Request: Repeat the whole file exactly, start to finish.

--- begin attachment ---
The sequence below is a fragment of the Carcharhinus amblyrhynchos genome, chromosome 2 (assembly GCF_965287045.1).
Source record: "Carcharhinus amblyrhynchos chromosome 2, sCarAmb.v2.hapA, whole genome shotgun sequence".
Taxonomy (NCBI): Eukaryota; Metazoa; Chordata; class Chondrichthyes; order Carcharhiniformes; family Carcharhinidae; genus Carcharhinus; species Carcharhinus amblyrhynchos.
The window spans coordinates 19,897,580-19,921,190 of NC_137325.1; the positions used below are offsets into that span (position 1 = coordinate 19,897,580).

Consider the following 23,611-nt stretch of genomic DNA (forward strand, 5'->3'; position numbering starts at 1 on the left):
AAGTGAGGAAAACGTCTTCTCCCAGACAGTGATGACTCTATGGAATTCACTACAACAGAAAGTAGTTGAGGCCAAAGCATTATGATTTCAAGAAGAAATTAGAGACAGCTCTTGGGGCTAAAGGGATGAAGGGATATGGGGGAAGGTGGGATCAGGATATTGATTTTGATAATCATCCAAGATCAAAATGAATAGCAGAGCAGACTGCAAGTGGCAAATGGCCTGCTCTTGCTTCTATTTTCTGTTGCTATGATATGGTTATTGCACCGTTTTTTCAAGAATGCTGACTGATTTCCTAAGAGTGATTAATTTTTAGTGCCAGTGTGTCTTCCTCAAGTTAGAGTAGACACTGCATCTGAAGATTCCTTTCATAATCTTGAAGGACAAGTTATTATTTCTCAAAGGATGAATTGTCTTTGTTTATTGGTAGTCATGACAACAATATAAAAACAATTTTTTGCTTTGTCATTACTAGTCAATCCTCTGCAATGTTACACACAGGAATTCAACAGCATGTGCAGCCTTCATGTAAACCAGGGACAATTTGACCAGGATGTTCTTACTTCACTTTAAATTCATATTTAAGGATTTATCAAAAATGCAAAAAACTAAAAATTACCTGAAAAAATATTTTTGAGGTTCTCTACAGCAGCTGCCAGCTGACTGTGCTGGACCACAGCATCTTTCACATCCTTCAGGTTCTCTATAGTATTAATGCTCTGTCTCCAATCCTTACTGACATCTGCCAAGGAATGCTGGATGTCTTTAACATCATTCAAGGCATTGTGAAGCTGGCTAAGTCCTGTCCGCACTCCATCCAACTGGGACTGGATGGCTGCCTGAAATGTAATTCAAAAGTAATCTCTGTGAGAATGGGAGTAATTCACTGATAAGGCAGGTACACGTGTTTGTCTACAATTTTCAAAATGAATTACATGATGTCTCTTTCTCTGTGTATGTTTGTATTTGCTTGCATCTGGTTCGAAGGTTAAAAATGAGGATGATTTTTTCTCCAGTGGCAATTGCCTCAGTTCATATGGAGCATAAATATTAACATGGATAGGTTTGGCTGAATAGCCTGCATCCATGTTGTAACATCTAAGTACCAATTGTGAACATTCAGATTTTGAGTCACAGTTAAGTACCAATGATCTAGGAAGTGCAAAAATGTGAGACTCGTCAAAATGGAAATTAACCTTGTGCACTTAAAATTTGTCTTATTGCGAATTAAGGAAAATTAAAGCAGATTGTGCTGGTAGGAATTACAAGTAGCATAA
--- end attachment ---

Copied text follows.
The sequence below is a fragment of the Carcharhinus amblyrhynchos genome, chromosome 2 (assembly GCF_965287045.1).
Source record: "Carcharhinus amblyrhynchos chromosome 2, sCarAmb.v2.hapA, whole genome shotgun sequence".
Taxonomy (NCBI): Eukaryota; Metazoa; Chordata; class Chondrichthyes; order Carcharhiniformes; family Carcharhinidae; genus Carcharhinus; species Carcharhinus amblyrhynchos.
The window spans coordinates 19,897,580-19,921,190 of NC_137325.1; the positions used below are offsets into that span (position 1 = coordinate 19,897,580).

Consider the following 23,611-nt stretch of genomic DNA (forward strand, 5'->3'; position numbering starts at 1 on the left):
AAGTGAGGAAAACGTCTTCTCCCAGACAGTGATGACTCTATGGAATTCACTACAACAGAAAGTAGTTGAGGCCAAAGCATTATGATTTCAAGAAGAAATTAGAGACAGCTCTTGGGGCTAAAGGGATGAAGGGATATGGGGGAAGGTGGGATCAGGATATTGATTTTGATAATCATCCAAGATCAAAATGAATAGCAGAGCAGACTGCAAGTGGCAAATGGCCTGCTCTTGCTTCTATTTTCTGTTGCTATGATATGGTTATTGCACCGTTTTTTCAAGAATGCTGACTGATTTCCTAAGAGTGATTAATTTTTAGTGCCAGTGTGTCTTCCTCAAGTTAGAGTAGACACTGCATCTGAAGATTCCTTTCATAATCTTGAAGGACAAGTTATTATTTCTCAAAGGATGAATTGTCTTTGTTTATTGGTAGTCATGACAACAATATAAAAACAATTTTTTGCTTTGTCATTACTAGTCAATCCTCTGCAATGTTACACACAGGAATTCAACAGCATGTGCAGCCTTCATGTAAACCAGGGACAATTTGACCAGGATGTTCTTACTTCACTTTAAATTCATATTTAAGGATTTATCAAAAATGCAAAAAACTAAAAATTACCTGAAAAAATATTTTTGAGGTTCTCTACAGCAGCTGCCAGCTGACTGTGCTGGACCACAGCATCTTTCACATCCTTCAGGTTCTCTATAGTATTAATGCTCTGTCTCCAATCCTTACTGACATCTGCCAAGGAATGCTGGATGTCTTTAACATCATTCAAGGCATTGTGAAGCTGGCTAAGTCCTGTCCGCACTCCATCCAACTGGGACTGGATGGCTGCCTGAAATGTAATTCAAAAGTAATCTCTGTGAGAATGGGAGTAATTCACTGATAAGGCAGGTACACGTGTTTGTCTACAATTTTCAAAATGAATTACATGATGTCTCTTTCTCTGTGTATGTTTGTATTTGCTTGCATCTGGTTCGAAGGTTAAAAATGAGGATGATTTTTTCTCCAGTGGCAATTGCCTCAGTTCATATGGAGCATAAATATTAACATGGATAGGTTTGGCTGAATAGCCTGCATCCATGTTGTAACATCTAAGTACCAATTGTGAACATTCAGATTTTGAGTCACAGTTAAGTACCAATGATCTAGGAAGTGCAAAAATGTGAGACTCGTCAAAATGGAAATTAACCTTGTGCACTTAAAATTTGTCTTATTGCGAATTAAGGAAAATTAAAGCAGATTGTGCTGGTAGGAATTACAAGTAGCATAA